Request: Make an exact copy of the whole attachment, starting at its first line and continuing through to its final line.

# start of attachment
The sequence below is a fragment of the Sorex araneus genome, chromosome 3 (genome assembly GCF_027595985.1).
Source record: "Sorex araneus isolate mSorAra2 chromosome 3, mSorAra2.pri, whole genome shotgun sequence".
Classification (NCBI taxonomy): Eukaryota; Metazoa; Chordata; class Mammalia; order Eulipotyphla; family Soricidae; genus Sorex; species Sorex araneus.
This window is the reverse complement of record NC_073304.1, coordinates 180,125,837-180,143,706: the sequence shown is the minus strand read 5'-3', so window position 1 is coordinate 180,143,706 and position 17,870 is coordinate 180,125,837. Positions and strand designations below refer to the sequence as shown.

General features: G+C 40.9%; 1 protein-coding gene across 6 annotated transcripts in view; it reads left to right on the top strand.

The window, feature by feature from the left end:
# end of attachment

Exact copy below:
The sequence below is a fragment of the Sorex araneus genome, chromosome 3 (genome assembly GCF_027595985.1).
Source record: "Sorex araneus isolate mSorAra2 chromosome 3, mSorAra2.pri, whole genome shotgun sequence".
Classification (NCBI taxonomy): Eukaryota; Metazoa; Chordata; class Mammalia; order Eulipotyphla; family Soricidae; genus Sorex; species Sorex araneus.
This window is the reverse complement of record NC_073304.1, coordinates 180,125,837-180,143,706: the sequence shown is the minus strand read 5'-3', so window position 1 is coordinate 180,143,706 and position 17,870 is coordinate 180,125,837. Positions and strand designations below refer to the sequence as shown.

General features: G+C 40.9%; 1 protein-coding gene across 6 annotated transcripts in view; it reads left to right on the top strand.

The window, feature by feature from the left end: